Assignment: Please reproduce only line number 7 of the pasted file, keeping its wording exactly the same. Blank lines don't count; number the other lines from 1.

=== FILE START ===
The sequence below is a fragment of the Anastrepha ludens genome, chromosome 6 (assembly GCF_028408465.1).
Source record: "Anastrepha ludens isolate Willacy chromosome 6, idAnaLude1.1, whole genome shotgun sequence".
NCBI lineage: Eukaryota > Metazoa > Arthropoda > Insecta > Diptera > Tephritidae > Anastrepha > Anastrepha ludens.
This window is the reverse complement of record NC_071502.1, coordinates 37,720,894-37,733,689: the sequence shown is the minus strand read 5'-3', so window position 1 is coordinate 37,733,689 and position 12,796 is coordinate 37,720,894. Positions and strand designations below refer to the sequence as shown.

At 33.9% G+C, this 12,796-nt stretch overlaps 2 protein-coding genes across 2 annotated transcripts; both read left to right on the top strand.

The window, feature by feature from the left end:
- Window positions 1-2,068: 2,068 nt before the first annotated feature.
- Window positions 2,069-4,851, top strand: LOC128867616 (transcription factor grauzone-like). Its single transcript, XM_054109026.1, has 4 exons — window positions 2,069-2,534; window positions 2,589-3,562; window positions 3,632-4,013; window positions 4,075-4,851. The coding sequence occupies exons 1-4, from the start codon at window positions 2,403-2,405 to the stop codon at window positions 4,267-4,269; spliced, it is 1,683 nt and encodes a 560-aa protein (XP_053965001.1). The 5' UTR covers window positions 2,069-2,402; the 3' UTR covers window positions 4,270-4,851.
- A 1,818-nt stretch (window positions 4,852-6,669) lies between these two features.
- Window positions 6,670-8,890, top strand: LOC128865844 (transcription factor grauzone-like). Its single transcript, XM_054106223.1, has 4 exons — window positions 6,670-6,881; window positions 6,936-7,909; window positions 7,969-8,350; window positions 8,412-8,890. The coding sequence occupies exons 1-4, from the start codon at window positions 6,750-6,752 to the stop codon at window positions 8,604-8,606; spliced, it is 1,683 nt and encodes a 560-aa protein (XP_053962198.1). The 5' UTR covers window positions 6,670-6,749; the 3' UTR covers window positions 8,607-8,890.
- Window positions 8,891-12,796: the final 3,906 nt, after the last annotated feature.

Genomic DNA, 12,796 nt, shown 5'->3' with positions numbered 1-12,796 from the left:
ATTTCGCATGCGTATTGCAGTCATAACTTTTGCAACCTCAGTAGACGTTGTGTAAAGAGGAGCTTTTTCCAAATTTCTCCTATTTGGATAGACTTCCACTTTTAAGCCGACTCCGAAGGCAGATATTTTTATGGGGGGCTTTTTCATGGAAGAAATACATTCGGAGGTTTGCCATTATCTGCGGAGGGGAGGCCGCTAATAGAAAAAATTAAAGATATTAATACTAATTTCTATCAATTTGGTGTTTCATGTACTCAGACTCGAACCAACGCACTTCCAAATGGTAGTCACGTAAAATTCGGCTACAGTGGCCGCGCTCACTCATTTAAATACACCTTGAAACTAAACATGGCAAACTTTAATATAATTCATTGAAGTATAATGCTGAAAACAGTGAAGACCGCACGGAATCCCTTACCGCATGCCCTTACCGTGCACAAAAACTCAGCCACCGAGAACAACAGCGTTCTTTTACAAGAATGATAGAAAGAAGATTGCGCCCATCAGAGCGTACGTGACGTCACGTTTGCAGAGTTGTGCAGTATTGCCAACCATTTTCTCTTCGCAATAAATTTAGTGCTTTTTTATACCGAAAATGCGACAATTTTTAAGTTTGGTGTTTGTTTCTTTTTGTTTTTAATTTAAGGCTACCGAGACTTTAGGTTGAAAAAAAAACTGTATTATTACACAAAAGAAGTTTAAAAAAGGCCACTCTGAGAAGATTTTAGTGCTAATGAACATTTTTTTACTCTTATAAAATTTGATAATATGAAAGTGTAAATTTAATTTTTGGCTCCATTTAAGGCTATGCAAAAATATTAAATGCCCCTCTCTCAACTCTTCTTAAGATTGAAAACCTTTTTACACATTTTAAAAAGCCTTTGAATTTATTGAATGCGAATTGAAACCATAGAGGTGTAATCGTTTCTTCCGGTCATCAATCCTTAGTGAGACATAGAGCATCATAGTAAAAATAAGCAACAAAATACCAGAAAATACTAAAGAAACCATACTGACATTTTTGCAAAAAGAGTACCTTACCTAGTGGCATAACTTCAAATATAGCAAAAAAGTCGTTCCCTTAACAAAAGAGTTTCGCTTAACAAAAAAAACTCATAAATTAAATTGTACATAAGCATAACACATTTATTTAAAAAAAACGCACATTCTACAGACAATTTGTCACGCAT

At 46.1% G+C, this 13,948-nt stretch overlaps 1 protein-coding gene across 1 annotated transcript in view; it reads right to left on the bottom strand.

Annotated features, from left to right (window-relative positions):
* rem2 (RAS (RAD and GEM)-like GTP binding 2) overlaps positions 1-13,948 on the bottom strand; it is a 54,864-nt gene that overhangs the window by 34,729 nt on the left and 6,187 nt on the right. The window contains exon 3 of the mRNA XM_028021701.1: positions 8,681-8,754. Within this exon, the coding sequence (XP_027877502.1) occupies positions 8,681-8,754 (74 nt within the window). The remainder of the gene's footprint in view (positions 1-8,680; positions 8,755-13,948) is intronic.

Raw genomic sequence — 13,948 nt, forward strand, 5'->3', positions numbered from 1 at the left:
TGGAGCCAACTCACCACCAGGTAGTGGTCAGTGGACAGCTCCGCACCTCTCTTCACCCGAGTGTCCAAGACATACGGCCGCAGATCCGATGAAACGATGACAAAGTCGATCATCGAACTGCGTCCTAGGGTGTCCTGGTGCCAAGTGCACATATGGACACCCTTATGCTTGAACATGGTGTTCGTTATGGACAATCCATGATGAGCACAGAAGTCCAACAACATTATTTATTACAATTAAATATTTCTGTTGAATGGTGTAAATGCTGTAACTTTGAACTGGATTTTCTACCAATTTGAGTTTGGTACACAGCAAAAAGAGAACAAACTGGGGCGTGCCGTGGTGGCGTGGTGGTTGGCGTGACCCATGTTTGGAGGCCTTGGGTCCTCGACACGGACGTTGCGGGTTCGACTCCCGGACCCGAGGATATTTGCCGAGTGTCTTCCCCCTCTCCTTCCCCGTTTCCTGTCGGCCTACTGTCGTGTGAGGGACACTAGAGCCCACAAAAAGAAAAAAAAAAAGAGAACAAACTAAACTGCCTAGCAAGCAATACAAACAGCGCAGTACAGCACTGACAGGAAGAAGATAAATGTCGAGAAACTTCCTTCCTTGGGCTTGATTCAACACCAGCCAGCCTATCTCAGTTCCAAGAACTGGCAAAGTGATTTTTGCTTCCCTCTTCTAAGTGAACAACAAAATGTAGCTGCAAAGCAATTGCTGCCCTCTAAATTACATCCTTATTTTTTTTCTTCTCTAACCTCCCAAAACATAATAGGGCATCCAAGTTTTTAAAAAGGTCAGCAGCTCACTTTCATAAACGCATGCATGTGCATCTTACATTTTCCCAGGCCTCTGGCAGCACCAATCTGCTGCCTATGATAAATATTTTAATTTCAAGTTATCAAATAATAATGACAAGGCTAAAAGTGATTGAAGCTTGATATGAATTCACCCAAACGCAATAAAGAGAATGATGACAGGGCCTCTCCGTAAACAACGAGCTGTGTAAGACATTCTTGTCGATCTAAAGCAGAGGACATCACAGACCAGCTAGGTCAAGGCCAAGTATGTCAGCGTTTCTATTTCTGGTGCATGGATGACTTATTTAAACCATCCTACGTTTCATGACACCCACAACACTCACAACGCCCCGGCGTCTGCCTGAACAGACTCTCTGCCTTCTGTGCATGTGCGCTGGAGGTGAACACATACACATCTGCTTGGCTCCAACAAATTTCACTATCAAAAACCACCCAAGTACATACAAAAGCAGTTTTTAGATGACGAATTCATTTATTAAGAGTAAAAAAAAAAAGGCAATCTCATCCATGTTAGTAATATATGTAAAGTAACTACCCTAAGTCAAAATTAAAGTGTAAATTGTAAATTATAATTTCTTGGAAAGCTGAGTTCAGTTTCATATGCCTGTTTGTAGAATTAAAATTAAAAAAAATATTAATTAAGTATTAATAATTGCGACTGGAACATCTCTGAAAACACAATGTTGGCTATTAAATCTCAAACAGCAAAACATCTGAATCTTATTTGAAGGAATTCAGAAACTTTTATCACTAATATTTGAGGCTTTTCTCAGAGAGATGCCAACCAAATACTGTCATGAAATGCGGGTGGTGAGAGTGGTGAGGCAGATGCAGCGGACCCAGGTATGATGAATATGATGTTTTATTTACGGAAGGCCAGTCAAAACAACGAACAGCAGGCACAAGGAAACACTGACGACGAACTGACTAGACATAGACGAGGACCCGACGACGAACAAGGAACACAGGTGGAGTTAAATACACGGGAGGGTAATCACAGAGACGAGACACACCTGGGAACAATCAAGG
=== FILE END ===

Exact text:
- Window positions 1-2,068: 2,068 nt before the first annotated feature.